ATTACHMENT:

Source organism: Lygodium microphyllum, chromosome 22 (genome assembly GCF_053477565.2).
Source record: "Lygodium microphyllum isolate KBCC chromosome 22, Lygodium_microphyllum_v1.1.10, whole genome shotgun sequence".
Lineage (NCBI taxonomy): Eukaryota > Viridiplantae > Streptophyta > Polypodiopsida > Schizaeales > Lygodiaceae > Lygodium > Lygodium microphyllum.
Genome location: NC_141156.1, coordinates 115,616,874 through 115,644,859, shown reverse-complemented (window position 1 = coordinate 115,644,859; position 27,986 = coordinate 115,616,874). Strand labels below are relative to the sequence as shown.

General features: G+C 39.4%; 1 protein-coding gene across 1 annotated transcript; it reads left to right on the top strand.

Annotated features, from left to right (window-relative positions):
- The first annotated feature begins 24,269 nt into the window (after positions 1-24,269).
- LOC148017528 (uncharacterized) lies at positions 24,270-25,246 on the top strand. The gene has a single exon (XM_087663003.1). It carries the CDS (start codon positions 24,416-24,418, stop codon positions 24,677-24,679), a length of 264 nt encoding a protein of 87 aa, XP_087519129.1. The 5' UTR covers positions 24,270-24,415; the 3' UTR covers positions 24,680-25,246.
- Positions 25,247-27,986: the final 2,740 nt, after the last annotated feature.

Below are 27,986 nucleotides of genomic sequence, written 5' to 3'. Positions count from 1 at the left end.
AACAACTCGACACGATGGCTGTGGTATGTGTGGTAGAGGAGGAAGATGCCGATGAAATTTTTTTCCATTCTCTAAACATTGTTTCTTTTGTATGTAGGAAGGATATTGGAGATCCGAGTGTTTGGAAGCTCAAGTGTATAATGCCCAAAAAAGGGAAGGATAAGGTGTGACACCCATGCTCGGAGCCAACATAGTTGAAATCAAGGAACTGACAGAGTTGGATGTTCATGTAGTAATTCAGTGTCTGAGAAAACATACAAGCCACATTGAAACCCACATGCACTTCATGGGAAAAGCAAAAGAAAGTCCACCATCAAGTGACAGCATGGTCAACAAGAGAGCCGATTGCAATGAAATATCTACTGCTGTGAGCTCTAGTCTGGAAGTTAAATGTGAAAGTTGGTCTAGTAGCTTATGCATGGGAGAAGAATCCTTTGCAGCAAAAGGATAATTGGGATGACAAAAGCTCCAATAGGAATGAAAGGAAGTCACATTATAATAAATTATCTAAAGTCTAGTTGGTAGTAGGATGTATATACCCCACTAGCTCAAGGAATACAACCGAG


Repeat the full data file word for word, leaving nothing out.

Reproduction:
Source organism: Lygodium microphyllum, chromosome 22 (genome assembly GCF_053477565.2).
Source record: "Lygodium microphyllum isolate KBCC chromosome 22, Lygodium_microphyllum_v1.1.10, whole genome shotgun sequence".
Lineage (NCBI taxonomy): Eukaryota > Viridiplantae > Streptophyta > Polypodiopsida > Schizaeales > Lygodiaceae > Lygodium > Lygodium microphyllum.
Genome location: NC_141156.1, coordinates 115,616,874 through 115,644,859, shown reverse-complemented (window position 1 = coordinate 115,644,859; position 27,986 = coordinate 115,616,874). Strand labels below are relative to the sequence as shown.

General features: G+C 39.4%; 1 protein-coding gene across 1 annotated transcript; it reads left to right on the top strand.

Annotated features, from left to right (window-relative positions):
- The first annotated feature begins 24,269 nt into the window (after positions 1-24,269).
- LOC148017528 (uncharacterized) lies at positions 24,270-25,246 on the top strand. The gene has a single exon (XM_087663003.1). It carries the CDS (start codon positions 24,416-24,418, stop codon positions 24,677-24,679), a length of 264 nt encoding a protein of 87 aa, XP_087519129.1. The 5' UTR covers positions 24,270-24,415; the 3' UTR covers positions 24,680-25,246.
- Positions 25,247-27,986: the final 2,740 nt, after the last annotated feature.

Below are 27,986 nucleotides of genomic sequence, written 5' to 3'. Positions count from 1 at the left end.
AACAACTCGACACGATGGCTGTGGTATGTGTGGTAGAGGAGGAAGATGCCGATGAAATTTTTTTCCATTCTCTAAACATTGTTTCTTTTGTATGTAGGAAGGATATTGGAGATCCGAGTGTTTGGAAGCTCAAGTGTATAATGCCCAAAAAAGGGAAGGATAAGGTGTGACACCCATGCTCGGAGCCAACATAGTTGAAATCAAGGAACTGACAGAGTTGGATGTTCATGTAGTAATTCAGTGTCTGAGAAAACATACAAGCCACATTGAAACCCACATGCACTTCATGGGAAAAGCAAAAGAAAGTCCACCATCAAGTGACAGCATGGTCAACAAGAGAGCCGATTGCAATGAAATATCTACTGCTGTGAGCTCTAGTCTGGAAGTTAAATGTGAAAGTTGGTCTAGTAGCTTATGCATGGGAGAAGAATCCTTTGCAGCAAAAGGATAATTGGGATGACAAAAGCTCCAATAGGAATGAAAGGAAGTCACATTATAATAAATTATCTAAAGTCTAGTTGGTAGTAGGATGTATATACCCCACTAGCTCAAGGAATACAACCGAG